August 2nd, 2021

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Provider Knowledge, Comfort with, and Training on Genetics Screening and Diagnostic Testing: Assessing Educational Needs
Authors:  Arlin Delgado, M.D., Jay Schulkin, Ph.D., Raina Kaji, B.S., and Charles J. Macri, M.D.
  OBJECTIVE: To assess provider knowledge, comfort with counseling, formal training, and educational needs regarding prenatal genetic screening and diagnostic testing.

STUDY DESIGN: A onetime anonymous online survey distributed to all providers at a major urban Obstetrics and Gynecology department. Descriptive statistics were analyzed, and categorical variables were tested using Fisher’s exact test.

RESULTS: A total of 66 (29%) providers responded from varying training backgrounds. Of those, 18.8% of medical doctors, residents, nurse practitioners, and certified midwives reported no formal training, and only 25% of medical doctors reported continuing medical education (CME) classes; 18.8% reported never having received formal training. Prior training was significantly associated with increased comfort in counseling on screening options (p<0.001) and was associated with reporting recommendations in line with published guidelines. Over 50% of providers, and 80% or more of residents, requested educational information on genetics topics.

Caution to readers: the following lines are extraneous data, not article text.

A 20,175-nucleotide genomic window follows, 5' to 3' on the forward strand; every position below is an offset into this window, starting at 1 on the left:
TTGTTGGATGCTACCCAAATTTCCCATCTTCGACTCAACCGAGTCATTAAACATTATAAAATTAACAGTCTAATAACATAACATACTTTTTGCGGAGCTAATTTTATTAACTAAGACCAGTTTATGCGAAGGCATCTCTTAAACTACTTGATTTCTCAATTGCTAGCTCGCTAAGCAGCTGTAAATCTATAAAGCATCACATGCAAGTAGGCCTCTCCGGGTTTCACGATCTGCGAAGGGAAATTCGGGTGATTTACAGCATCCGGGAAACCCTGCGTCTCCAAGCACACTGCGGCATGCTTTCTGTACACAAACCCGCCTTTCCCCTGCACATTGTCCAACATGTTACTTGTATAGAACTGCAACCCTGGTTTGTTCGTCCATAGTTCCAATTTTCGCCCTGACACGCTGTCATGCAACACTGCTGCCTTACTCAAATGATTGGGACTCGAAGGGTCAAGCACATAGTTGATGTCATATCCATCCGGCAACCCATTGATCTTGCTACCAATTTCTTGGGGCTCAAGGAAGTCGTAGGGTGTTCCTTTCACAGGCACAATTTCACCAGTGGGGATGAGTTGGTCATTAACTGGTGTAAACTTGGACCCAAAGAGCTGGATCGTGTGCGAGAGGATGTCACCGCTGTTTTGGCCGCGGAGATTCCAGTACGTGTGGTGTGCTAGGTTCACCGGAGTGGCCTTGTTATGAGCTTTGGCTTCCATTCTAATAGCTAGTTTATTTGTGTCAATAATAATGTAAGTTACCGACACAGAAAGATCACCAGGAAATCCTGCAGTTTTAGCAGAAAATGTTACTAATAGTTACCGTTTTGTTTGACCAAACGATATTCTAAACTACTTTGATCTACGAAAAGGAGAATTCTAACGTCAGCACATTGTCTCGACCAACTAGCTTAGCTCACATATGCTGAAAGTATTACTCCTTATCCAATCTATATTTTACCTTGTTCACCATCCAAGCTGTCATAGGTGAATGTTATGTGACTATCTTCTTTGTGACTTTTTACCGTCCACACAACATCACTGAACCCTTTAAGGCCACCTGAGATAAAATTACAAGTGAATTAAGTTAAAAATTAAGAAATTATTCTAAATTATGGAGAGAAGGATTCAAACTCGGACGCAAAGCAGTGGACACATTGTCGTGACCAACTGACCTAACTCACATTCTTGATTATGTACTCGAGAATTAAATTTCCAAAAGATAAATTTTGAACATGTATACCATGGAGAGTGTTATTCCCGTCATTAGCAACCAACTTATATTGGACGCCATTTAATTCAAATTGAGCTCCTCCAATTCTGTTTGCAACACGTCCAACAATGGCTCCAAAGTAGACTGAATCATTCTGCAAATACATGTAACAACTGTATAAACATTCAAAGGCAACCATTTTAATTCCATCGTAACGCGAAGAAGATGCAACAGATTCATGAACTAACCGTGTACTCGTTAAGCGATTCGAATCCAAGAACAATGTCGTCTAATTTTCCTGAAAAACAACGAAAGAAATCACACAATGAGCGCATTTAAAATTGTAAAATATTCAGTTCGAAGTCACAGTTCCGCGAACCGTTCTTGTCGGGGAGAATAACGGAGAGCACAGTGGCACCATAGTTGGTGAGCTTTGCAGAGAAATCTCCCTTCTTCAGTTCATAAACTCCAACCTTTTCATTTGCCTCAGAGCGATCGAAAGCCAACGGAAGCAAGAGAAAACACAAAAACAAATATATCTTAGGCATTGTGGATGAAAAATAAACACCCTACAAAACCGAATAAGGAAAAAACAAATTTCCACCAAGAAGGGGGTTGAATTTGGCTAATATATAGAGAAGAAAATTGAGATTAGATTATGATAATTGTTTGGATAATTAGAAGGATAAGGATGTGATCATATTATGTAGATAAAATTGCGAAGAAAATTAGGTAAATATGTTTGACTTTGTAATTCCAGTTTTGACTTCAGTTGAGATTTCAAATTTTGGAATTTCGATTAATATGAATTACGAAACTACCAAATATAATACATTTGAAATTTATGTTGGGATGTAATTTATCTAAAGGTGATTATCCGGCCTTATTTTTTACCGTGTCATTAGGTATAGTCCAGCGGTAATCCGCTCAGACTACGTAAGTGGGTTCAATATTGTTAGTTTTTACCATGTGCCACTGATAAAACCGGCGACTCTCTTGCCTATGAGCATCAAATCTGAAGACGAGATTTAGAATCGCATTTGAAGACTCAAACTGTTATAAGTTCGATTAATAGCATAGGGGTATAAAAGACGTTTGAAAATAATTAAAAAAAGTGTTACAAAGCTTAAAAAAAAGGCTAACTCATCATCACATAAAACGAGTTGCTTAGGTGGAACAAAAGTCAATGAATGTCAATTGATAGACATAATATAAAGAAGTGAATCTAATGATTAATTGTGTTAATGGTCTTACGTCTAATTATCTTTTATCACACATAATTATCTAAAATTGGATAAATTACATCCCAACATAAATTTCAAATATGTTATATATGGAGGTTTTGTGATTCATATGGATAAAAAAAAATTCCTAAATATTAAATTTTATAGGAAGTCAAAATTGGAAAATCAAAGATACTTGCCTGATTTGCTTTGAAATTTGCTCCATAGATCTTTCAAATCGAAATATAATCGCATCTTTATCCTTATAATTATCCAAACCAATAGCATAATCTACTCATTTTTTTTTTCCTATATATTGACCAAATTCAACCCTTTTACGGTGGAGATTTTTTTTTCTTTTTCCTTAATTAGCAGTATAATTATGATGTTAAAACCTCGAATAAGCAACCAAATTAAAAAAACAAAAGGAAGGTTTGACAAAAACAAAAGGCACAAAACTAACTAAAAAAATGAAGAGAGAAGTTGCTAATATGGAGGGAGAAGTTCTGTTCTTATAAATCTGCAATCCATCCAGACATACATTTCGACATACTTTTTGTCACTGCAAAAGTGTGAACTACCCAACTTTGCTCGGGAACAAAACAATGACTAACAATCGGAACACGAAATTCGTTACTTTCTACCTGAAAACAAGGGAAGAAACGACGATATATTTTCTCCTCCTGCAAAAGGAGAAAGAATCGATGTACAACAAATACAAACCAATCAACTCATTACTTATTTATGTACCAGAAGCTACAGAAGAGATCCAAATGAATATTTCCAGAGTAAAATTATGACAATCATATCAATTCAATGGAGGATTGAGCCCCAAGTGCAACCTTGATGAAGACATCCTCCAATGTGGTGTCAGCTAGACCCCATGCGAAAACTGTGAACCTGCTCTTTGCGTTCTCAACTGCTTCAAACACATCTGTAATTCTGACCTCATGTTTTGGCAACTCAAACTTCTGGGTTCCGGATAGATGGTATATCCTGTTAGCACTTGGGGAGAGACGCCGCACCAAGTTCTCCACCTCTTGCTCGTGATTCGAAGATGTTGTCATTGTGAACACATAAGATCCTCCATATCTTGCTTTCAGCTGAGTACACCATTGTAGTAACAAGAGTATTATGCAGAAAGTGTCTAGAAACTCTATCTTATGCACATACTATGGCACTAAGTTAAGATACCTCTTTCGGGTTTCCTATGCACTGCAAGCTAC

CONCLUSION: There is increasing training in genetics,
and the majority of providers are able to counsel patients in line with organizational recommendations. However, the low reported number of CME courses and provider request for more educational information reflect a need for knowledge on genetic testing and screening. Future implementation of an educational intervention and assessing its impact on provider knowledge and comfort should be assessed.
Keywords:  educational tools, genetic carrier screening, genetic counseling, genetic screening, genetic testing, medical education, practice guidelines, predictive genetic testing, pregnancy, prenatal diagnosis, prenatal genetic counseling, pro- viders
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